Zack: Louisville, Oklahoma City, Orlando, Atlantic City, Hartford, Sacramento, San Antonio, Birmingham, St. Louis, Portland.

We both chuckled as our lists were very similar and sent within seconds of each other. Considering those markets previously had XFL/USFL/World League teams I think would be natural fits for this new venture.

After consideration I narrowed it down to eight cities, with two divisions.

– Close to Vince’s WWE home, gets the northeast market share. Rentschler Field, normally home to UCONN football seats 40,000 and is readily open in the spring.

Orlando – Previously home to the XFL’s Rage, USFL’s Renegades, and the NFL Europe/World League’s Thunder. The former Citrus Bowl has been remodeled and upgraded as Camping World Stadium that seats an impressive 65,000. Home to Orlando City FC of the MLS, a team in Orlando would have to split time in the stadium. WWE previously held a Wrestlemania at the venue.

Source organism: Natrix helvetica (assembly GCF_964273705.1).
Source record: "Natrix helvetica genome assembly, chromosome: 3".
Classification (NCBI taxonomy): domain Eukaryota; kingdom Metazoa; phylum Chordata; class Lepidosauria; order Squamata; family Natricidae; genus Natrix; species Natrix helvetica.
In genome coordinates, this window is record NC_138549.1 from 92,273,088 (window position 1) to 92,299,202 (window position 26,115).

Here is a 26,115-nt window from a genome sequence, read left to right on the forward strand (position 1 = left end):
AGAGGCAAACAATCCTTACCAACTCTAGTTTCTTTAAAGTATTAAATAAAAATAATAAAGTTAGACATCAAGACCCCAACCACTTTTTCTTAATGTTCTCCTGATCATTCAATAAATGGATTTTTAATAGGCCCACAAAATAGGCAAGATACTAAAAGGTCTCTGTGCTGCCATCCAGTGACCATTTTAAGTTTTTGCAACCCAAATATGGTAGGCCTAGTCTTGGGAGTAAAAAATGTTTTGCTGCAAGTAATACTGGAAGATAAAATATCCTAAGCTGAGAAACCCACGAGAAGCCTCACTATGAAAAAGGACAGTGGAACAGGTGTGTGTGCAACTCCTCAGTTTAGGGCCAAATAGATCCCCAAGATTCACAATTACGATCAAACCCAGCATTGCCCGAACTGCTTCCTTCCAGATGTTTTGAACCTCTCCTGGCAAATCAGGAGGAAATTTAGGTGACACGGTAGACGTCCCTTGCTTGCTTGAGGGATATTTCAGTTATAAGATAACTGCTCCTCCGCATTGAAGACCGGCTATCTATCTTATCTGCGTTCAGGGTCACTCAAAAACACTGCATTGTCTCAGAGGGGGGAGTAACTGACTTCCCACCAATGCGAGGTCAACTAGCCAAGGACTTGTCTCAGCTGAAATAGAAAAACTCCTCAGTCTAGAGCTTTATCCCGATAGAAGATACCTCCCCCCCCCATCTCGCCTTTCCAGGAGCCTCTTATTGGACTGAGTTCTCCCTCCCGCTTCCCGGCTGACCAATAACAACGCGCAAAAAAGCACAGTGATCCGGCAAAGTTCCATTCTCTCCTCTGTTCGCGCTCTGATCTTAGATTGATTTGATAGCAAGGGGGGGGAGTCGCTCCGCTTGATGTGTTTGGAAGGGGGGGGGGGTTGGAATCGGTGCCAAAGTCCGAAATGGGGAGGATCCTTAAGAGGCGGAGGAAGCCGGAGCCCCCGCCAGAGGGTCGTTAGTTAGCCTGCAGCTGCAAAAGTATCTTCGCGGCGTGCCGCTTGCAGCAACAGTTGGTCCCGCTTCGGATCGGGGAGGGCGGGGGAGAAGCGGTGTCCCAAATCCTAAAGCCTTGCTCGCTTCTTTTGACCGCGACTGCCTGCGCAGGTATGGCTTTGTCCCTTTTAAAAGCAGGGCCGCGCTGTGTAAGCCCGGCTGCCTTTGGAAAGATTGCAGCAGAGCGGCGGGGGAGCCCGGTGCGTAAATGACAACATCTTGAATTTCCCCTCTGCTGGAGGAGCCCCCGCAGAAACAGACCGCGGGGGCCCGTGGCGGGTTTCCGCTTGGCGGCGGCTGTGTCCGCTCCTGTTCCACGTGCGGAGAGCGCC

Birmingham – Football crazy Alabama is an automatic for any league to consider putting a team in. In it’s 90th year open “The Old Gray Lady” Legion Field is still the host of UAB football holding 71,594 seats. Birmingham previous hosted the XFL’s Thunderbolts, USFL’s Stallions, and NLFE/WL’s Fire.

Columbus – Previously Ohio’s capital hosted the NFLE/WL’s Glory, but never was host to the USFL or the XFL. The Columbus Crew of the MLS currently play in Mapfre Stadium which only holds 19,968 seats, currently the smallest on this list, but for what this league is, monster stadiums aren’t going to be a requirement.